A tribute to my ‘mother’, Ambassador Lindiwe Mabuza
This is how I came to call Ambassador Lindiwe Mabuza my mother. And how, until her last days, she was committed to the improvement of the African people.
The name “mother” is jealously guarded in western societies. It only refers to one who has birthed you — everyone else takes a prefix. Stepmother, godmother, foster mother. Never mother. Even though Lindiwe Mabuza spent so much of her life in these societies, her sense of the African way of life never left her. This is how I came to call her my mother. And how, until her last days, she was committed to the improvement of the African people.
I was always in awe of her humble, although never modest, appeal. So, ubu Ambador bakuthole endleleni, I once quipped as she was telling me of her story as a representative of South Africa. And perhaps that is why she was not overtaken by being “her excellency” because she had played the role of representing the best aspirations and interests of the South African people without the title of “Your Excellency”, but as teacher.
She understood diplomacy in its most basic sense — as a bread-and-butter issue. As a representation of the values and pulse of a people. Two stories are important to share in this regard.
First, she insisted that ubuntu did not belong to Africans. It was a universal value system that we could use to relate to others. This she demonstrated with a story that is relevant today as we deal with the human crisis that is Covid-19. The story of her time in Nordic countries is well told. One story stands out in which a young school pupil, having heard the story of apartheid and the plight of the black people of South Africa, decided to sacrifice his small savings to the cause against apartheid.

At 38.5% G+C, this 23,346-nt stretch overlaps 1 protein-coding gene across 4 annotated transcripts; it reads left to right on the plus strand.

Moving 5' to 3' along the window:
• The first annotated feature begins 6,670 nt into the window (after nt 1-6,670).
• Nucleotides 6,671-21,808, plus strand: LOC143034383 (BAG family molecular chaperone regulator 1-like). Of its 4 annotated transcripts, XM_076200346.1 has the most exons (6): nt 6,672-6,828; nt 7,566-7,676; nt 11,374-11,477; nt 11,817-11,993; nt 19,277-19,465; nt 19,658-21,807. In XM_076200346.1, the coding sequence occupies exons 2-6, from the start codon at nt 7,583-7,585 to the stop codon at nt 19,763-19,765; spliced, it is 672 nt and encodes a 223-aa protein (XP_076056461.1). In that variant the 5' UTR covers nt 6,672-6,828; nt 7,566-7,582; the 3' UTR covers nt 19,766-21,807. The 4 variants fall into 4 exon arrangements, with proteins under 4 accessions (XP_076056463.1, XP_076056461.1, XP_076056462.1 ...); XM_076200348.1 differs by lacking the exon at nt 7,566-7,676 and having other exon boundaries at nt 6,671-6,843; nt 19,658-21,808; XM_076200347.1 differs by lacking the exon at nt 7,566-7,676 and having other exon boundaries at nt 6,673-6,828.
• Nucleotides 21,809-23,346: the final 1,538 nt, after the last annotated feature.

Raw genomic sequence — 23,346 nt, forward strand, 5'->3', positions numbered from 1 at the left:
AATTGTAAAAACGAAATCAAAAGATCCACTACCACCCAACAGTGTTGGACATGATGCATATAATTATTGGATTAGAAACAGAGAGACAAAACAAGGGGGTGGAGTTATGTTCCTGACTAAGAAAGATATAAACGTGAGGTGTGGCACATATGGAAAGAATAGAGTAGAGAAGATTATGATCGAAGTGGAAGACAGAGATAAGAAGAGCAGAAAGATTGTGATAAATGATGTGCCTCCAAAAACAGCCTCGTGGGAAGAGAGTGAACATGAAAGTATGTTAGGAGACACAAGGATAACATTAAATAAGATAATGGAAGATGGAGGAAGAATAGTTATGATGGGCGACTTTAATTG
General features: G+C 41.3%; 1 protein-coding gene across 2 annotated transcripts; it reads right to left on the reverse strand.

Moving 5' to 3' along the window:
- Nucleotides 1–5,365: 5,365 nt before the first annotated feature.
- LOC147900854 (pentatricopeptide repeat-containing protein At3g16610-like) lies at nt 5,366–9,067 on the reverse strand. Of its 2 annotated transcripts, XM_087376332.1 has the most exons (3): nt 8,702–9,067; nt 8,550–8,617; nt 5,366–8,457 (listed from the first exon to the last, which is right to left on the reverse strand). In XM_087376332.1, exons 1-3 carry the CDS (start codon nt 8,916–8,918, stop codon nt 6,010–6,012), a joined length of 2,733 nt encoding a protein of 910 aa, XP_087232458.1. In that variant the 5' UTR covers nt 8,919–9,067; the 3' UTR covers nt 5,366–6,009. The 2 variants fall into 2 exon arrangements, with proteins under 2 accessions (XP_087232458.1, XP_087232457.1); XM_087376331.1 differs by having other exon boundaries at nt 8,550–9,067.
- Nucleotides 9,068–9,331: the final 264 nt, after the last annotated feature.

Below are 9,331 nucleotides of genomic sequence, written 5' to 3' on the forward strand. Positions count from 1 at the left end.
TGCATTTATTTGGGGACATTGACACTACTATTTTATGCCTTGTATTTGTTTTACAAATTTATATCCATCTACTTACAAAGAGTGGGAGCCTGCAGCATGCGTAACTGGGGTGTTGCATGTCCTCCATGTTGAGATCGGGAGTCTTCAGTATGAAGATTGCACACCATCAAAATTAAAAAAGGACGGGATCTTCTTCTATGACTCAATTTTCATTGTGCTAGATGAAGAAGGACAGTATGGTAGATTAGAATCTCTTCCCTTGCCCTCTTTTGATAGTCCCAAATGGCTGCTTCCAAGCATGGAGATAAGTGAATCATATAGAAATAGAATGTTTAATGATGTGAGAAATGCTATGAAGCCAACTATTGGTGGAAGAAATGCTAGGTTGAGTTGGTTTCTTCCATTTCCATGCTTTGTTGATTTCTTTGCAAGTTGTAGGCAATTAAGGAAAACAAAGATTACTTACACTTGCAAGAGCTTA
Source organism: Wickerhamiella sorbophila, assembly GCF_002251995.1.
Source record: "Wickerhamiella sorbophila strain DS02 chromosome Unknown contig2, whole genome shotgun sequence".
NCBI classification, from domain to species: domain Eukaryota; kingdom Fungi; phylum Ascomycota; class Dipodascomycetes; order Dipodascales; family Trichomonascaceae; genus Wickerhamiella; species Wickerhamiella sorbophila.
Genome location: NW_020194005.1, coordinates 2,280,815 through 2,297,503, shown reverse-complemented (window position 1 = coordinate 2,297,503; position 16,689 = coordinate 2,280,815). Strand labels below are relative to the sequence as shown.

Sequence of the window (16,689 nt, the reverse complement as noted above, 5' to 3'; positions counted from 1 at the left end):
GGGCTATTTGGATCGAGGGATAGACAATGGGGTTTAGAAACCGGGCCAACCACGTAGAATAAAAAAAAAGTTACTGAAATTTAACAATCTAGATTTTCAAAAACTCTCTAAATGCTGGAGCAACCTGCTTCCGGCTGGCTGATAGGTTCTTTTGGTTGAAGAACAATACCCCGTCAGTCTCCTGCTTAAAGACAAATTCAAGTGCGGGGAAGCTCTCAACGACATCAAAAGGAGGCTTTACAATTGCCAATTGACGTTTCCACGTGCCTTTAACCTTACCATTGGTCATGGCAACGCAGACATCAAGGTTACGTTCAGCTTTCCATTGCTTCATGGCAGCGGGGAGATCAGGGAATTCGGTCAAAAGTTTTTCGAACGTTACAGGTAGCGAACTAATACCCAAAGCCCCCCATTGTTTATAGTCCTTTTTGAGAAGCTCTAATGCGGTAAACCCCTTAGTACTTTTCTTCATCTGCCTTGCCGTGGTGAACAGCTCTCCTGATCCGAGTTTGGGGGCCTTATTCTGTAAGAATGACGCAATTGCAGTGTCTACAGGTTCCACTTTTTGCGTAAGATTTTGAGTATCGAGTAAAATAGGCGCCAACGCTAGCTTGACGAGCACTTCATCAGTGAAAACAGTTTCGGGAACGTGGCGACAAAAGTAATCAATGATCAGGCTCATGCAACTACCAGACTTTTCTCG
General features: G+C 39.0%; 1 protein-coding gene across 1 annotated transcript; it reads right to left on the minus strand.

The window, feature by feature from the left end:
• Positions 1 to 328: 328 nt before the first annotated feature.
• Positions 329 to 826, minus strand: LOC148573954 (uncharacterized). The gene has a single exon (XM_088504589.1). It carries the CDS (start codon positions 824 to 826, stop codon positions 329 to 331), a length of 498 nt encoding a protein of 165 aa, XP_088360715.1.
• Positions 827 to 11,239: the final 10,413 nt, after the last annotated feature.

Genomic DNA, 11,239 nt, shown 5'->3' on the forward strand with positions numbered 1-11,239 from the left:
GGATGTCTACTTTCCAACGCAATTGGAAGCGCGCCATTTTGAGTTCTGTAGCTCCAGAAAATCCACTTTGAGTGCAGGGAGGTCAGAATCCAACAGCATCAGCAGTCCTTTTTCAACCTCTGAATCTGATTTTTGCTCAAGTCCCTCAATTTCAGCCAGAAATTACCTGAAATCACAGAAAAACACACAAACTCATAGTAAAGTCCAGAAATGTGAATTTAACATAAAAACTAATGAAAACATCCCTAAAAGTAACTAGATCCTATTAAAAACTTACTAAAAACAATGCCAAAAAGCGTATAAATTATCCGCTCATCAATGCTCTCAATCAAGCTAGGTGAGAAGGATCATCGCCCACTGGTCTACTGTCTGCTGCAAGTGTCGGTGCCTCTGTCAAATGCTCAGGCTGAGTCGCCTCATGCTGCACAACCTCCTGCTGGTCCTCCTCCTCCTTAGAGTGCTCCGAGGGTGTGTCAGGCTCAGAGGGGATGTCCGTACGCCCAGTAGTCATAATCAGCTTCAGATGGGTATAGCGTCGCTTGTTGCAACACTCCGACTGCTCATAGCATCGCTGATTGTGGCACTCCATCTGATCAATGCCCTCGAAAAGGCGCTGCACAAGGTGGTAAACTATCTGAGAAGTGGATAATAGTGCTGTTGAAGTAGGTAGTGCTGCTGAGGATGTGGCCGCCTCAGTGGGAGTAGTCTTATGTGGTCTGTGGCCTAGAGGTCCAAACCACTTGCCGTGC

That white child, separated not only by the distance between the black people of South Africa, but by our notions of race, could visualise and place himself in the shoes of these oppressed people, and act in solidarity with us. As author JK Rowling has observed, “unlike any other creature on this planet, humans can learn and understand, without having experienced. They can think themselves into other people’s places.”
In this sense, this young pupil had felt and displayed ubuntu. Thus, Ambassador Mabuza’s work was an effort to make sure that other people in the world could learn and understand the wrongs of apartheid so that they could think themselves into our place. In that way, they could extend ubuntu to us. And they did, as this boy did.
She also understood that teaching wasn’t enough. We had to share with others who we are. And the best way to show people who you are is to share your culture with them. Thus, cultural diplomacy was a critical tool in her formulation.
During the time we worked together as the Review Panel on Foreign Policy, appointed by then foreign minister, Lindiwe Sisulu, she co-opted me to work with her in entrenching cultural diplomacy into South Africa’s foreign policy and relations. Across the world, works of culture are displayed and traded, as the best representation of the South African people. This is in no small part because of the work of Ambassador Mabuza.
She always insisted that “there are no former ambassadors” and she lived up to that.
But in a time of “former freedom fighters”, it is comforting to know that if she should find herself at the gates of heaven, with Saint Peter tired of turning back freedom fighters who had since turned on the cause, she will have her friend “OR” to whom she was so grateful for having trusted her with the work she was able to do, and the late prime minister of Sweden, Olof Palme, her friend and comrade who supported her work as a freedom fighter.
Ambassador Mabuza’s life’s work and values, including principled leadership, diplomacy and ubuntu could truly serve us well in these difficult times.
Lala ngoxolo qhawekazi. Ugqatso ulufezile. DM
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